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Navy to get dedicated communication satellite


A File Photo.

NEW DELHI (PTI): Navy will get a dedicated satellite for making its communication robust and secure and to also propel its network-centric operations and connectivity at sea, Defence Minister A K Antony has said.

"The Navy's efforts towards network centric operations and leveraging information technology are laudable. The launch of the Naval Communication Satellite next year will significantly improve connectivity at sea," Antony said, inaugurating the Navy Senior Officers Conference here on Thursday.

The satellite, being built by ISRO, would be on a geo-stationary orbit and would provide an overview of about 600 to 1,000 nautical miles of the Indian Ocean Region (IOR), which India considers to be its primary area of responsibility in terms of maritime security.

"The new satellite, which will primarily provide for communication among naval stations and platforms at sea, is expected to transform the entire maritime domain awareness of the Navy," a Navy officer said, when asked about the satellite's capabilities.

At present, Navy depends on foreign satellites for providing data. Once the geo-stationary satellite is put in orbit by ISRO, it will provide a secure, independent data link and network-centric operations capability for the Navy.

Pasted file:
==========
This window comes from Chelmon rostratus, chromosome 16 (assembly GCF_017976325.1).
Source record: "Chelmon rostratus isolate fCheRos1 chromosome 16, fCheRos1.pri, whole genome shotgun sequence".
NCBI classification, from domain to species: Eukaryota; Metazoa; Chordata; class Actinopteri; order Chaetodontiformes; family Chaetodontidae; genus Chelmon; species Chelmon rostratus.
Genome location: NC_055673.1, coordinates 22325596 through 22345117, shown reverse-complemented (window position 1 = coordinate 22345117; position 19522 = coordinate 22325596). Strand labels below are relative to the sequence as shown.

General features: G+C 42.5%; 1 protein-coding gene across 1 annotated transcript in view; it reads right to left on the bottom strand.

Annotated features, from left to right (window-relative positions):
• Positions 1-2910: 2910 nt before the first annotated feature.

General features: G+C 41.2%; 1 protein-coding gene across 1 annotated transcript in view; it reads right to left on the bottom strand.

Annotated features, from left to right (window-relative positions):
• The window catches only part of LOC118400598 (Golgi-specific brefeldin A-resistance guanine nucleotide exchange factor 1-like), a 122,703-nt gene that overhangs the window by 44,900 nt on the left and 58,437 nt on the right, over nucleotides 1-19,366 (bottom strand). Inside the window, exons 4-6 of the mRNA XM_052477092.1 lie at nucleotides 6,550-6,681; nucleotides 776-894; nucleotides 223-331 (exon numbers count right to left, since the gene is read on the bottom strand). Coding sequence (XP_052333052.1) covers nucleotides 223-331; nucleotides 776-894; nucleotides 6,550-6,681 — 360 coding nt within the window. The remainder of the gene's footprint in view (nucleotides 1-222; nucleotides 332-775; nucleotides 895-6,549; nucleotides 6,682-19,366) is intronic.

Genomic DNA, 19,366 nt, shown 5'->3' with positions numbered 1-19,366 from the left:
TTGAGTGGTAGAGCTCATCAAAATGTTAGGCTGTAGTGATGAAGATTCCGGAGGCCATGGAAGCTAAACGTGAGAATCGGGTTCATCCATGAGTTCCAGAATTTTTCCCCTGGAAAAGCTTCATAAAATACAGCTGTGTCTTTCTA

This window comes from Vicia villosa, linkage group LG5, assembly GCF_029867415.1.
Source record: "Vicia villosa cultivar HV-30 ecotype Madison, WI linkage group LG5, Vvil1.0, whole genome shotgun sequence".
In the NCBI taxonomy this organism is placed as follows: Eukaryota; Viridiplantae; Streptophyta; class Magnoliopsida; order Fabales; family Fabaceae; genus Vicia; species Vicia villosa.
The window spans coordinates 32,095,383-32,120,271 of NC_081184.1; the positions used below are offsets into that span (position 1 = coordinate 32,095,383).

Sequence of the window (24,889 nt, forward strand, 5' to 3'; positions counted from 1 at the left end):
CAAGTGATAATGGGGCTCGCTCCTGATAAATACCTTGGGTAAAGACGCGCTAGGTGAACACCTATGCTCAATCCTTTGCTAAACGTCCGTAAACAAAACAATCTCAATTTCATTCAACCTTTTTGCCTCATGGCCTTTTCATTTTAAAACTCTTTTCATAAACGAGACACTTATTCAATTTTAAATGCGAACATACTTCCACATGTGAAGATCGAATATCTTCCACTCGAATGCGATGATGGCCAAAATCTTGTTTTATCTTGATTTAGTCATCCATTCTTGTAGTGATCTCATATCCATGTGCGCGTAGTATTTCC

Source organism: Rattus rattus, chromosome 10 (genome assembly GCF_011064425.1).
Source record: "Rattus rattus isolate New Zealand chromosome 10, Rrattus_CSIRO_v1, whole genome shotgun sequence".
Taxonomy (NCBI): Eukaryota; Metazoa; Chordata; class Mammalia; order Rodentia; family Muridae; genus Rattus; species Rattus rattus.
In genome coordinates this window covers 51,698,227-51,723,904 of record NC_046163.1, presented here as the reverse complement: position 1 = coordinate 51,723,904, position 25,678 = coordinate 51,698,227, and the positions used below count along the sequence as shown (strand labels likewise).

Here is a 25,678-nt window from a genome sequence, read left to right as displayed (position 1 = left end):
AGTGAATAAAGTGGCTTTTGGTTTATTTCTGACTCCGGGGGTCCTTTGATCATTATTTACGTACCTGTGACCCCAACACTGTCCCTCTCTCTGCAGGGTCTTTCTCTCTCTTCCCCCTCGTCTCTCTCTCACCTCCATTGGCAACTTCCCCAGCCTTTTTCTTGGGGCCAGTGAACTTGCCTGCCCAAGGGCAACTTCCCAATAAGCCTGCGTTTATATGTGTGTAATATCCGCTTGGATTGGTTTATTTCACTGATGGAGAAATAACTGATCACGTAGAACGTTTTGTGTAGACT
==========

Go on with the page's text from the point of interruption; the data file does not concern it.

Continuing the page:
Under the Defence Ministry plans for space-based military assets, Navy would get its dedicated communication satellite first, followed by the Air Force and the Army.

"US Navy, in fact, has capabilities to track underwater targets too using its satellites. We are not looking at that kind of a capability at present. We only want a secure communication network, as it is easy to intercept high frequency radio communications which Naval ships like to avoid," the Navy officer said.

On the need for a dedicated communication satellite, the officer said the Navy was not getting data of the kind the ISRO-built satellite would provide in the future.

"At present, we have to depend on polar satellite from foreign sources. That presents its own kind of problems of dependability. Hence, we need a satellite of our own," the officer added.

Antony also told the conference that the Navy must double its efforts towards synergising the widely dispersed intellectual capital available in the country from academia, research and development organisations and industry.

"Such a synergy would be the right step towards achieving self-reliance in areas where key technologies are being used," he added.

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